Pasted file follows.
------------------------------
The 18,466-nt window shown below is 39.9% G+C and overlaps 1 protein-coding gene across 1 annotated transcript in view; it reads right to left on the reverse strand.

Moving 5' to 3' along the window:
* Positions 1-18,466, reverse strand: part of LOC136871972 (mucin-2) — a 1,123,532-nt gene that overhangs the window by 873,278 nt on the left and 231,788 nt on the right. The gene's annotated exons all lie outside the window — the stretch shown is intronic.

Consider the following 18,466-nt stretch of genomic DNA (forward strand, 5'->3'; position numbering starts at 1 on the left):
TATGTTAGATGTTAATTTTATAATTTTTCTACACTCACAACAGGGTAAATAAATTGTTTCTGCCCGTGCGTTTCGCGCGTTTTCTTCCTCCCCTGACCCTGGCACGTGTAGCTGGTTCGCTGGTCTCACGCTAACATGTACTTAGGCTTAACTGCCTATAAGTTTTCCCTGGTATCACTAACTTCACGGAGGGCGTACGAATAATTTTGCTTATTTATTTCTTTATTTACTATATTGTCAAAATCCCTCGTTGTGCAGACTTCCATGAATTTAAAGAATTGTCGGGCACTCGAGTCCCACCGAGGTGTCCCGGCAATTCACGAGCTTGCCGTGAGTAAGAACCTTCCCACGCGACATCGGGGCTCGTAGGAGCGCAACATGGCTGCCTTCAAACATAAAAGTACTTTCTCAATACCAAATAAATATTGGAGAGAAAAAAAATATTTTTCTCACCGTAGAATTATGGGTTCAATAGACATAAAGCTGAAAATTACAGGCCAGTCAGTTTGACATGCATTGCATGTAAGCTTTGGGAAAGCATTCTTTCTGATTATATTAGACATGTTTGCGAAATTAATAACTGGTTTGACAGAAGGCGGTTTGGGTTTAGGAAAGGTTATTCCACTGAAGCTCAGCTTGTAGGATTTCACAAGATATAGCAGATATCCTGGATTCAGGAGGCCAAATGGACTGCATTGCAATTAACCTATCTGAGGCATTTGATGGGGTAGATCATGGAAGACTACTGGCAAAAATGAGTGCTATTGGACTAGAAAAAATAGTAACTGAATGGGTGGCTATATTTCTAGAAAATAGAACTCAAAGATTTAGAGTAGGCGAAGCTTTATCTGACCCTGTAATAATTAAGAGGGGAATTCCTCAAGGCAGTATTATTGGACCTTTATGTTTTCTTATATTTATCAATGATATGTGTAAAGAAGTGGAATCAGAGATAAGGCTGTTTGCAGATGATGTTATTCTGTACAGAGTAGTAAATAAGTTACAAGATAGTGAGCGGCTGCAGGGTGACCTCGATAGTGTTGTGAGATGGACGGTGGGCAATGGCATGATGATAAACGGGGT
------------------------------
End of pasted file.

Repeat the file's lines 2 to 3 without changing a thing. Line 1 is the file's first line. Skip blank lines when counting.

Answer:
Moving 5' to 3' along the window:
* Positions 1-18,466, reverse strand: part of LOC136871972 (mucin-2) — a 1,123,532-nt gene that overhangs the window by 873,278 nt on the left and 231,788 nt on the right. The gene's annotated exons all lie outside the window — the stretch shown is intronic.